You have to be healthy for surgery to be a good choice. Before surgery, you'll meet with your surgeon, who is a urologist (a doctor who specializes in problems with the urinary tract, including the bladder). In this meeting, you will talk about the procedure. You'll also be able to ask questions and address concerns you may have. You may want to ask about the possible side effects of the surgery and talk about its risks. You may also want to ask your doctor when you can expect to return to your normal activities. You may want to ask where the scars will be and what they will look like.
The surgeon will ask if you are taking medications. This is to make sure you're not taking medications that could affect the surgery. After you have discussed all the details with the surgeon, you will sign a consent form that says the doctor can perform the surgery.
Your doctor will use the stage of your cancer to help decide the type of surgery you should have. There are several types of surgery for bladder cancer:
If your cancer is superficial and a grade I or II, the surgeon will probably remove it all in a process called transurethral resection (TUR). This may be followed by some type of intravesical therapy (treatment, such as chemotherapy or immunotherapy, is inserted inside the bladder). In follow-up visits, your doctor will look at your bladder. This procedure is called a cystoscopy. For it, the doctor sees inside your bladder using a tool called a cystoscope, which is a thin, lighted tube inserted through your urethra into your bladder. You will also give urine samples to have tests done, such as a urine cytology.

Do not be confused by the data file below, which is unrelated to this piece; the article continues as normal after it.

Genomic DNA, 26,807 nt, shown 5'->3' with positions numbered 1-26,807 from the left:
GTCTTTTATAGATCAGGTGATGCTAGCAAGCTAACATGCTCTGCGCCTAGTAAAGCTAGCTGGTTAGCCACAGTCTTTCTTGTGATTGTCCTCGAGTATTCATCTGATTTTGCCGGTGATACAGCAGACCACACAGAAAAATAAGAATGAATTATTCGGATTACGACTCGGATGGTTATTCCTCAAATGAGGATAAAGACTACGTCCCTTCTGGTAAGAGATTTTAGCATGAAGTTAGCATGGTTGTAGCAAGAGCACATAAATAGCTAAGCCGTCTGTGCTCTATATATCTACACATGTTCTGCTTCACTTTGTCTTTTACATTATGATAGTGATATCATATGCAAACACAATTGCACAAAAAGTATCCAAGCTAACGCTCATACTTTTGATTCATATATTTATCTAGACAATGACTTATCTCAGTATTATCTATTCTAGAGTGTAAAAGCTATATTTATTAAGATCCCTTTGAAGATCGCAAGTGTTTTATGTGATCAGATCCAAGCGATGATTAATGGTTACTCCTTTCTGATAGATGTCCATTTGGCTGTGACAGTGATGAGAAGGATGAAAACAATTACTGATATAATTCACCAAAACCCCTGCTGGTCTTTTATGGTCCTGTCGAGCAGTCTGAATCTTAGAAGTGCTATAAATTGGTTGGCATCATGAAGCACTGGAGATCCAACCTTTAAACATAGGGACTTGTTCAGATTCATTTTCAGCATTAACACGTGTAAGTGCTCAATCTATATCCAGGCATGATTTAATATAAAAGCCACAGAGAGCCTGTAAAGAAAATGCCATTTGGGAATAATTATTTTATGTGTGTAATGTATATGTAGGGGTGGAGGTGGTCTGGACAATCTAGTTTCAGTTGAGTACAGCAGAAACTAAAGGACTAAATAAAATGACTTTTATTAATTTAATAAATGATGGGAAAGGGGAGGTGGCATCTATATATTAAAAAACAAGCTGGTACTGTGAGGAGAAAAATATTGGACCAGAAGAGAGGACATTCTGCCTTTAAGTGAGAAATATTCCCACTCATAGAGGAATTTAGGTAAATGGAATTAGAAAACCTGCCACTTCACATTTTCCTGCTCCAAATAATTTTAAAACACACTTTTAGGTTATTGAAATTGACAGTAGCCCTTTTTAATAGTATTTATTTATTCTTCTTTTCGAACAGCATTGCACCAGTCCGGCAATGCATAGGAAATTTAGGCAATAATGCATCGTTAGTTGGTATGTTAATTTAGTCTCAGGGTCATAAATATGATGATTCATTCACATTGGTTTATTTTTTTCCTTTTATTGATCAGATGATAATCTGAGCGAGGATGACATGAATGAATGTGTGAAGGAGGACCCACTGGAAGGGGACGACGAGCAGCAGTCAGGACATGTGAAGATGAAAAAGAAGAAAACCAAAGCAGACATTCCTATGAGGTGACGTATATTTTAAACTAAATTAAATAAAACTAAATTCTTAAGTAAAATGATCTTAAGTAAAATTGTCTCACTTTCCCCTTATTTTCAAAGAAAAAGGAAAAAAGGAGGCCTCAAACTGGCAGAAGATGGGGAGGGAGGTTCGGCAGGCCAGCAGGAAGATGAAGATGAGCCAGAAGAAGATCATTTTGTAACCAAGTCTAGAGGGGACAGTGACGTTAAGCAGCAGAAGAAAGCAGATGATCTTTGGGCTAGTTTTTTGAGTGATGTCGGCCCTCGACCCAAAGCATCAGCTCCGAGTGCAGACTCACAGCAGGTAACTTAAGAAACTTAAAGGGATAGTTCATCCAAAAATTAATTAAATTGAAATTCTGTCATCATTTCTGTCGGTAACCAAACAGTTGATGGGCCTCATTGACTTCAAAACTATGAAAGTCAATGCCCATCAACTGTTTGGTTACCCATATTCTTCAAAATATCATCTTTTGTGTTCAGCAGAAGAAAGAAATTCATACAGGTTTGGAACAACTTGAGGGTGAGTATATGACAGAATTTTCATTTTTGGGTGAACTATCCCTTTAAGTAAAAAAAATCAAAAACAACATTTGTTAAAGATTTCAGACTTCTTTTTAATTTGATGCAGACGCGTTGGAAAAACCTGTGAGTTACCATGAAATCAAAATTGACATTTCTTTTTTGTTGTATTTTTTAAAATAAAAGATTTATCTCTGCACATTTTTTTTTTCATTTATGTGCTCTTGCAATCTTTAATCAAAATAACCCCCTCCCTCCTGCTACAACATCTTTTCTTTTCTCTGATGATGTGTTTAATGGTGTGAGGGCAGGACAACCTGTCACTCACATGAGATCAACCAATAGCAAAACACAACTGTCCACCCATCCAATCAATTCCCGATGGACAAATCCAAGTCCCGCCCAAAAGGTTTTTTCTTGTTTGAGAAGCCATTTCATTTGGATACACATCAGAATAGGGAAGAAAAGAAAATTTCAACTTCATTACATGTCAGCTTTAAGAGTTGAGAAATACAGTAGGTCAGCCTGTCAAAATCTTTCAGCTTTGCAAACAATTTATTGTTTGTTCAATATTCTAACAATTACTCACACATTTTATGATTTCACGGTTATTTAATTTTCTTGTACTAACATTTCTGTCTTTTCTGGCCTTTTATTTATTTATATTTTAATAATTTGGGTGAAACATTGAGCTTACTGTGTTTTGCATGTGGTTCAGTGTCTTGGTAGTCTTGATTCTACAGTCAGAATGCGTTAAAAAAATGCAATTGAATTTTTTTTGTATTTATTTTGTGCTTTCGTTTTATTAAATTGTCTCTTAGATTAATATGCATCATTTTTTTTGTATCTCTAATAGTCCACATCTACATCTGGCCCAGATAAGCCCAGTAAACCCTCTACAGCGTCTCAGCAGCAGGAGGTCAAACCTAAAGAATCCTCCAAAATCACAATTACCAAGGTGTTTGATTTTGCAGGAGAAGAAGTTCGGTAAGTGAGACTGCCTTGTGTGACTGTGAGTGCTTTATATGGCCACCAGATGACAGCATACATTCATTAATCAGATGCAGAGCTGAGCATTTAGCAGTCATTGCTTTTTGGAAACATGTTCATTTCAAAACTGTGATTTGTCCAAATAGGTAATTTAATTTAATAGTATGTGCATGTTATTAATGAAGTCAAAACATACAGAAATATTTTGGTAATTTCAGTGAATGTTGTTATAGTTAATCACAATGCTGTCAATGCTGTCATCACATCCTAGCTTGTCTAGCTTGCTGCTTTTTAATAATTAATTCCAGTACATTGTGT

If your cancer has a grade higher than II or has spread to tissue beneath lining of the bladder, you'll probably need surgery to remove part or all of the bladder. If part of the bladder is removed, the operation is called a partial cystectomy. When all the bladder is removed, the type of surgery is called a radical cystectomy. You may also need chemotherapy or radiation, or both. Your doctor may not know for sure until the surgery how much of the bladder needs to be removed.
If your whole bladder is removed during surgery, you will need reconstructive surgery to create a new path for urine to leave your body.
Your medical team will review the surgical options appropriate to your condition. To help deal with the medical information and remember all of your questions, it is helpful to bring a family member or close friend with you to doctors' appointments. In addition, bringing a written list of concerns will make it easier for you to remember your questions.
You may also want to consider getting a second opinion before starting any treatment. Certain health insurance companies require a second opinion for such diagnoses. According to the American Cancer Society, it is very rare that the time it will take to get a second opinion will have a negative impact on your treatment. The peace of mind a second opinion provides may be well worth the effort.